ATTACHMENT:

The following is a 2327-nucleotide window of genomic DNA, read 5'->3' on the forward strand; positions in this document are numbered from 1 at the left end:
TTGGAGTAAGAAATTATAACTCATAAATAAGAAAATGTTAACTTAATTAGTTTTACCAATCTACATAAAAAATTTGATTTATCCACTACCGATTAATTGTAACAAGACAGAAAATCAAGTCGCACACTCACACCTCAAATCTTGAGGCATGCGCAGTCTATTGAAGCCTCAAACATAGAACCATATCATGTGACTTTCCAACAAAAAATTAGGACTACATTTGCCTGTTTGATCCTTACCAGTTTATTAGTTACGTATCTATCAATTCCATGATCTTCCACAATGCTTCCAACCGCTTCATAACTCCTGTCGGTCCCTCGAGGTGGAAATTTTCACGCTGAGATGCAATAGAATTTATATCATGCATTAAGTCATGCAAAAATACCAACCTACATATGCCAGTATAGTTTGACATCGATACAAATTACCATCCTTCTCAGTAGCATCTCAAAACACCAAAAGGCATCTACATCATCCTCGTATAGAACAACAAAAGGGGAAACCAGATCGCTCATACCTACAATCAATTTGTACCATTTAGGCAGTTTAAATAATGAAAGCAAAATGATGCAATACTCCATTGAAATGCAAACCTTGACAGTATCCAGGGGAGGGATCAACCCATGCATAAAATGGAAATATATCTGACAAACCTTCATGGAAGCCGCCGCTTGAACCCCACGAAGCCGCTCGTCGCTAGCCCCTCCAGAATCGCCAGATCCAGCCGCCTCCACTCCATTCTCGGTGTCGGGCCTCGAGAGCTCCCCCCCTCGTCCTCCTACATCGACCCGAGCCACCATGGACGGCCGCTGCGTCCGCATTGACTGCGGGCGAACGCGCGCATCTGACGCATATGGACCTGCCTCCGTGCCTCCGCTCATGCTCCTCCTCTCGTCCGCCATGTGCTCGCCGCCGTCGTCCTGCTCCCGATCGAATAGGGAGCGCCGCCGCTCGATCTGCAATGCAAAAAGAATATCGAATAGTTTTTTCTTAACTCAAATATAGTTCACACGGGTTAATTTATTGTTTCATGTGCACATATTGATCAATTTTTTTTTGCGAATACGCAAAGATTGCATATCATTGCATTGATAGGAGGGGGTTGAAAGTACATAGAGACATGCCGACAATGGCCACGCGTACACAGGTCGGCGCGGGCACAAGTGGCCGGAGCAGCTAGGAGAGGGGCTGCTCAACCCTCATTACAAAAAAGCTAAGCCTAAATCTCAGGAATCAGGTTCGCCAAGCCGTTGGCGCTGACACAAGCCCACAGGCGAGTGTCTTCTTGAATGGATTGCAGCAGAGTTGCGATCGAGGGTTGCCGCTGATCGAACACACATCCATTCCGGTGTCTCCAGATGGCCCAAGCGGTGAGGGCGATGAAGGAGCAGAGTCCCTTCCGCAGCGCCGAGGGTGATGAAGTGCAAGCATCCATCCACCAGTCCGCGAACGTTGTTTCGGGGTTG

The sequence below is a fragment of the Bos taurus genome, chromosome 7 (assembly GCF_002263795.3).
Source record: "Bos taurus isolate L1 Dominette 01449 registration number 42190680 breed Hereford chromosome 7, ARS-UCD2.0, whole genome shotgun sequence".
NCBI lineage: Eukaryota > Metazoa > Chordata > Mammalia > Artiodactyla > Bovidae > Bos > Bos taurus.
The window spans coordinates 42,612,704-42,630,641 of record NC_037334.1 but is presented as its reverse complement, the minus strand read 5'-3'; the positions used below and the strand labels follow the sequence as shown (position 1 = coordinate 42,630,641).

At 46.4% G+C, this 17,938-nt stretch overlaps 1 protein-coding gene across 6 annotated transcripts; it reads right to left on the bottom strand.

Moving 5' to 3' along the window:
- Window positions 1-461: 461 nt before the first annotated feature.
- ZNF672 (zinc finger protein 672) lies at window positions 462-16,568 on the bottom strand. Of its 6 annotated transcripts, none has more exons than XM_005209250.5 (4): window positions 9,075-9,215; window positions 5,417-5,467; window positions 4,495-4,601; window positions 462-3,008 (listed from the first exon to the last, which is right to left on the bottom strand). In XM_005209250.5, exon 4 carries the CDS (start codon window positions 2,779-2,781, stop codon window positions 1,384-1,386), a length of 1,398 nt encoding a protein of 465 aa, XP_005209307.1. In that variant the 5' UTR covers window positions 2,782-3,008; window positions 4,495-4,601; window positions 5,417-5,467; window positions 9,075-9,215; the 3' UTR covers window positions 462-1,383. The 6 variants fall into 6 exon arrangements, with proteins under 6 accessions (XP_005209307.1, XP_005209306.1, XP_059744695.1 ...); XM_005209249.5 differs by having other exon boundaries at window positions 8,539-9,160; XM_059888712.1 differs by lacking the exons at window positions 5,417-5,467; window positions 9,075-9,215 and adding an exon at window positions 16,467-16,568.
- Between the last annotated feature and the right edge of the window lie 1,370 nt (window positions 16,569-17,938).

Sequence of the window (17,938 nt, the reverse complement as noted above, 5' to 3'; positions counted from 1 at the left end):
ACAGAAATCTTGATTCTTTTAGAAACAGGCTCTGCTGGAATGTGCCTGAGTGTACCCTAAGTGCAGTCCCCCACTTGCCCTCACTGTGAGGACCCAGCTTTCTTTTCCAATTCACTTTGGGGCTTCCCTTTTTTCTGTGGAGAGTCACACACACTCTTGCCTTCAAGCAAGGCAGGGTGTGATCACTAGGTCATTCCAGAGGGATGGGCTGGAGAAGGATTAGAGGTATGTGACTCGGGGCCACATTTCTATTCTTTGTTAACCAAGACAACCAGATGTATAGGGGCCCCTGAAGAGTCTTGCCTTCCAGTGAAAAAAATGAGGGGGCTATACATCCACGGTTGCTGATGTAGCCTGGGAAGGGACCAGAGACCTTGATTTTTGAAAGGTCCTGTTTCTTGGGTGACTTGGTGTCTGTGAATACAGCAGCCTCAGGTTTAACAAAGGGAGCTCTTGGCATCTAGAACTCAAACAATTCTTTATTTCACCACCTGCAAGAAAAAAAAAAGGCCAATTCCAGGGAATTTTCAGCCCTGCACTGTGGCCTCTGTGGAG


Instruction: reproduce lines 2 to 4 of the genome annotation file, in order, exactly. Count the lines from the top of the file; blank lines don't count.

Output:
TTGGAGTAAGAAATTATAACTCATAAATAAGAAAATGTTAACTTAATTAGTTTTACCAATCTACATAAAAAATTTGATTTATCCACTACCGATTAATTGTAACAAGACAGAAAATCAAGTCGCACACTCACACCTCAAATCTTGAGGCATGCGCAGTCTATTGAAGCCTCAAACATAGAACCATATCATGTGACTTTCCAACAAAAAATTAGGACTACATTTGCCTGTTTGATCCTTACCAGTTTATTAGTTACGTATCTATCAATTCCATGATCTTCCACAATGCTTCCAACCGCTTCATAACTCCTGTCGGTCCCTCGAGGTGGAAATTTTCACGCTGAGATGCAATAGAATTTATATCATGCATTAAGTCATGCAAAAATACCAACCTACATATGCCAGTATAGTTTGACATCGATACAAATTACCATCCTTCTCAGTAGCATCTCAAAACACCAAAAGGCATCTACATCATCCTCGTATAGAACAACAAAAGGGGAAACCAGATCGCTCATACCTACAATCAATTTGTACCATTTAGGCAGTTTAAATAATGAAAGCAAAATGATGCAATACTCCATTGAAATGCAAACCTTGACAGTATCCAGGGGAGGGATCAACCCATGCATAAAATGGAAATATATCTGACAAACCTTCATGGAAGCCGCCGCTTGAACCCCACGAAGCCGCTCGTCGCTAGCCCCTCCAGAATCGCCAGATCCAGCCGCCTCCACTCCATTCTCGGTGTCGGGCCTCGAGAGCTCCCCCCCTCGTCCTCCTACATCGACCCGAGCCACCATGGACGGCCGCTGCGTCCGCATTGACTGCGGGCGAACGCGCGCATCTGACGCATATGGACCTGCCTCCGTGCCTCCGCTCATGCTCCTCCTCTCGTCCGCCATGTGCTCGCCGCCGTCGTCCTGCTCCCGATCGAATAGGGAGCGCCGCCGCTCGATCTGCAATGCAAAAAGAATATCGAATAGTTTTTTCTTAACTCAAATATAGTTCACACGGGTTAATTTATTGTTTCATGTGCACATATTGATCAATTTTTTTTTGCGAATACGCAAAGATTGCATATCATTGCATTGATAGGAGGGGGTTGAAAGTACATAGAGACATGCCGACAATGGCCACGCGTACACAGGTCGGCGCGGGCACAAGTGGCCGGAGCAGCTAGGAGAGGGGCTGCTCAACCCTCATTACAAAAAAGCTAAGCCTAAATCTCAGGAATCAGGTTCGCCAAGCCGTTGGCGCTGACACAAGCCCACAGGCGAGTGTCTTCTTGAATGGATTGCAGCAGAGTTGCGATCGAGGGTTGCCGCTGATCGAACACACATCCATTCCGGTGTCTCCAGATGGCCCAAGCGGTGAGGGCGATGAAGGAGCAGAGTCCCTTCCGCAGCGCCGAGGGTGATGAAGTGCAAGCATCCATCCACCAGTCCGCGAACGTTGTTTCGGGGTTG

The sequence below is a fragment of the Bos taurus genome, chromosome 7 (assembly GCF_002263795.3).
Source record: "Bos taurus isolate L1 Dominette 01449 registration number 42190680 breed Hereford chromosome 7, ARS-UCD2.0, whole genome shotgun sequence".